“Never forget what you are, for surely the world will not. Make it your strength. Then it can never be your weakness. Armor yourself in it, and it will never be used to hurt you.”
– Tyrion Lannister in George R.R. Martin’s Song of Fire And Ice series
“Loyalty to any one sports team is pretty hard to justify, because the players are always changing, the team could move to another city. You’re actually rooting for the clothes, when you get right down to it.”
– Jerry Seinfeld
No fragrance, opiate or trophy has the allure and power that identity does. We define ourselves through any number of things – status, age, gender, nationality, taste in art – and we usually associate with people of similar backgrounds and/or interests because of the sameness that’s there. Most of us enjoy feeling as if we’re part of something bigger than ourselves.
However, in the current age of ever-changing technologies and catering to our every need and whim, it’s increasingly difficult to locate and participate in that type of collective experience. People record entire seasons of TV shows and binge-watch them all alone at their convenience. Online shopping, iTunes and satellite radio isolate us in a bubble of our own preferences. We don’t have to make eye contact when we argue or debate on Internet message boards. We’ve become so specialized, shrink-wrapped and individually targeted as a society, the whole no longer is greater than the sum of its parts.
That explains why professional sports are so naturally adept at lodging themselves in the deepest parts of our collective consciousness. When you become a fan of a team, you get your own colors, uniforms and history of the franchise. You give the benefit of the doubt to your side and the other side just gets the doubt. You usually accept there are some rivals who you have to hate more than others, even when there aren’t a lot of logical reasons why you ought to. But by identifying as a member of a particular fan base, you separate yourself from the larger pack.
That’s tribalism – Us vs. Them – plain and simple. We’re the good guys because we’re Us and they’re the bad guys because they’re Them. And though it’s always been a big part of the inherent appeal of professional sports, the tribalism we now see in the NHL today is considerably different than it was a decade or two ago.
Thanks to tools such as social media and mass-attendance marquee events, the NHL’s modern-day tribalism isn’t only about brand awareness and loyalty. It’s about near-constant, active engagement with the consumer. It’s about building an umbrella, getting as many people under it as you can and when it’s not raining, using it to entertain those people with a vintage Gene Kelly dance routine. And it’s something the NHL has to do in the larger battle to get disposable incomes disposed in their coffers.
There’s ample evidence tribalism is thriving like never before in the NHL. In Chicago – where fans once stayed away from the arena in droves – the Blackhawks just had their sixth annual, wildly successful fan convention. In Toronto, the Maple Leafs sell out the Air Canada Centre as they always have, but now they’re also luring thousands of other fans to the adjoining Maple Leaf Square to watch a game on a giant outdoor screen. In Vancouver, Mike Gillis and John Tortorella – who are to dourness as Aerosmith’s Steven Tyler and Joe Perry were to illicit substances in the 1970s – recently held a town hall of sorts with Canucks fans. In Ottawa and more recently in Nashville, there have been concerted efforts by Sens and Preds ownership to limit the number of rival fans (Leafs and Habs fans in Ottawa and Blackhawks fans in Tennessee) who show up at home games and water down the tribal experience. And the NHL’s newfound love affair with outdoor games (and the visceral, physical feeling of being out in the elements watching the sport) is getting to feverish levels, with six games scheduled for this coming season.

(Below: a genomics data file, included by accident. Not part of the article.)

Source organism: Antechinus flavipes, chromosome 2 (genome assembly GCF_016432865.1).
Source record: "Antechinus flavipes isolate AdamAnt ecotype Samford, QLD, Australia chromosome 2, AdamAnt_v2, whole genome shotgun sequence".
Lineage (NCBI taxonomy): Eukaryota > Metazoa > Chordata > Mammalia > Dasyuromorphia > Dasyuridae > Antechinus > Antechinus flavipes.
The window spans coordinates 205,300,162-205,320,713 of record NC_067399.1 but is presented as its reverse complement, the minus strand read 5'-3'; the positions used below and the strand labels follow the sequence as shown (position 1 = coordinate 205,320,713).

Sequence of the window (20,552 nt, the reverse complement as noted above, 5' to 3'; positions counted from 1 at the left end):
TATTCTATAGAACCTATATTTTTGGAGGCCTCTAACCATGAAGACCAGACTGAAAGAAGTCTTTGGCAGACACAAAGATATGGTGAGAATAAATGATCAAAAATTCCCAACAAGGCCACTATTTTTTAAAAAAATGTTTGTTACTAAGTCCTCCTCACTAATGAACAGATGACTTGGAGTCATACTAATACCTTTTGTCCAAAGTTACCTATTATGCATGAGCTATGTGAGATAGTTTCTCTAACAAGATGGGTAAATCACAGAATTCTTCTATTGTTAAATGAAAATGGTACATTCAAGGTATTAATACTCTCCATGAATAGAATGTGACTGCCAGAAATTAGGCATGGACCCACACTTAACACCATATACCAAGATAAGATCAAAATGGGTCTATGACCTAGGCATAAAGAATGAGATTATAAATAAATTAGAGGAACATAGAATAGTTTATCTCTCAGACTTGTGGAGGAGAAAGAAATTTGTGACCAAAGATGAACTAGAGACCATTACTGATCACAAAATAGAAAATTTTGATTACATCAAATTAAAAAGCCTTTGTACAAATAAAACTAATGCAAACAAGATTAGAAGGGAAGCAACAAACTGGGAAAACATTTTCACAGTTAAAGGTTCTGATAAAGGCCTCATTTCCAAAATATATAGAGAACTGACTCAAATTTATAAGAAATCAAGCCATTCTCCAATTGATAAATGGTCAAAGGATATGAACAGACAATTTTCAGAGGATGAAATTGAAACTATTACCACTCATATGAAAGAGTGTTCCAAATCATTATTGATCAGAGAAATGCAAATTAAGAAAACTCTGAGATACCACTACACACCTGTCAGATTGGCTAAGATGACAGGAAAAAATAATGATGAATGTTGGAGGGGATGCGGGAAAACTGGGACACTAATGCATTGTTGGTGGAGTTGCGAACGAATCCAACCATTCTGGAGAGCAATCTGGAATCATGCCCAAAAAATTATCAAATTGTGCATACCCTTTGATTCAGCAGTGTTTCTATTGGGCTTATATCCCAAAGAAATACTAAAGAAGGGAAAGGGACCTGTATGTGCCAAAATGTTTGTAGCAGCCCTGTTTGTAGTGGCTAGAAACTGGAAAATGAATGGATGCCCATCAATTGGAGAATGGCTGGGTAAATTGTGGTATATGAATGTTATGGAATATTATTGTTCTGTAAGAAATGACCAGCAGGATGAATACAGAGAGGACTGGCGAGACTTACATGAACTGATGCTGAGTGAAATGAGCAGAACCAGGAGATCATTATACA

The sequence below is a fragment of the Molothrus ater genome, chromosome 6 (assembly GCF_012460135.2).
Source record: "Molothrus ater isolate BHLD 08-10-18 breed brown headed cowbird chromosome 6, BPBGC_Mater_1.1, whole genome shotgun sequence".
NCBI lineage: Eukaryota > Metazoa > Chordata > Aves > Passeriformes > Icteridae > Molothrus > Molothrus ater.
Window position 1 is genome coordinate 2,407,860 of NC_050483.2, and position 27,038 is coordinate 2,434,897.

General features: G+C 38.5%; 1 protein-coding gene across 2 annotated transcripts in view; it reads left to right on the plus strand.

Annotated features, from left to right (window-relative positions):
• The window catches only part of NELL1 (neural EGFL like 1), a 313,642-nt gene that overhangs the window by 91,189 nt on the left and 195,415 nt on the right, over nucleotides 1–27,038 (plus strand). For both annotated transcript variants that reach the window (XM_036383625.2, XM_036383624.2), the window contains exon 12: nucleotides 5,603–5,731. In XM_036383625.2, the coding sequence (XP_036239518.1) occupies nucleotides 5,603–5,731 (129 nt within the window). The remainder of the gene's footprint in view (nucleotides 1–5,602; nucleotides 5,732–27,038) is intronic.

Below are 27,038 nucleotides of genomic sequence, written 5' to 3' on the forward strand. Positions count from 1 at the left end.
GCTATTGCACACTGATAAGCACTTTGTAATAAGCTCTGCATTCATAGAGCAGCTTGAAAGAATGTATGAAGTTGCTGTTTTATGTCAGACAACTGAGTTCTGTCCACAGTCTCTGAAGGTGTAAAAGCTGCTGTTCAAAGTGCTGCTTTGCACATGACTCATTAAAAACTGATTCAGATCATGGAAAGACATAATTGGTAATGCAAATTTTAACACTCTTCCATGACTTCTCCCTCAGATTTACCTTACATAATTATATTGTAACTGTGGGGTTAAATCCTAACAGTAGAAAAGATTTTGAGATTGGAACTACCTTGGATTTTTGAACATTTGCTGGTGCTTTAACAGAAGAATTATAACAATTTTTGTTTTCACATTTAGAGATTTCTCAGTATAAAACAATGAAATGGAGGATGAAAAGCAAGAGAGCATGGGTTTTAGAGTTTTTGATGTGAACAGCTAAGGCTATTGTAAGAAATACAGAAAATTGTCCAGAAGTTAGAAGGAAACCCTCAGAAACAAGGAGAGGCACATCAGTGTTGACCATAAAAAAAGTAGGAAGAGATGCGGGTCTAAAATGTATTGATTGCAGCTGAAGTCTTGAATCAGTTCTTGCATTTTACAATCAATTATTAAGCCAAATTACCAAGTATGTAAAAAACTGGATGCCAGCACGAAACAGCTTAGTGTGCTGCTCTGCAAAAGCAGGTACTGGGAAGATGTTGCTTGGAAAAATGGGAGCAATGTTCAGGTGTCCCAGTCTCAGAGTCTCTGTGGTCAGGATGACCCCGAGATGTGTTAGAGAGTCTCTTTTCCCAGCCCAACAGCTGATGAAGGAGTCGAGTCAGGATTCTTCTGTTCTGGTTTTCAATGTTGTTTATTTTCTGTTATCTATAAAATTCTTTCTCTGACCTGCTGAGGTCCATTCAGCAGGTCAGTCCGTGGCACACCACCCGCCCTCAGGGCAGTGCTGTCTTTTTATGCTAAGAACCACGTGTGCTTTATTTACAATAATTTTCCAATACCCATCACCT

So if it feels like the tribe is getting bigger and being part of a tribe is more engaging, enveloping and demanding than ever before, that’s because it is. “The game is growing everywhere,” says Maple Leafs left winger James van Riemsdyk. “When I was playing in Philly, you could see the interest rise every year. Obviously hockey was already huge in Toronto, but you see the people in Maple Leaf Square and you realize it’s another level now. It’s awesome.”
Added Boston Bruins left winger Brad Marchand: “It feels like it’s getting more popular every year. People love to support their teams and it seems like they get more passionate every day. It’s great as a player to have fans appreciate what you do and we want more.”
In effect, the tribalism that begins as a natural phenomenon is being stoked and cultivated by NHL teams to acquire and retain fans and corporate partners. And make no mistake, there is a massive, ongoing fight to do so – not just in the sports world, but also in the larger sphere of the entertainment business. But again, it isn’t the traditional marketing of sports we’re talking about here. Corporations no longer are satisfied simply putting their names out in the marketplace. They want a long-term emotional connection with consumers. They’re putting their sponsorship monies into organizations and events offering fans experiences that engage them to their core.
Norman O’Reilly, University of Ottawa associate professor of sport management, refers to the shift in corporate marketing as the festivalization of sponsorship. “Corporations believe people are looking for experiences, not just viewing opportunities,” he says. “There are a lot of other competing activities out there in that regard. Professional hockey teams are competing with many other events for a share of our minds.”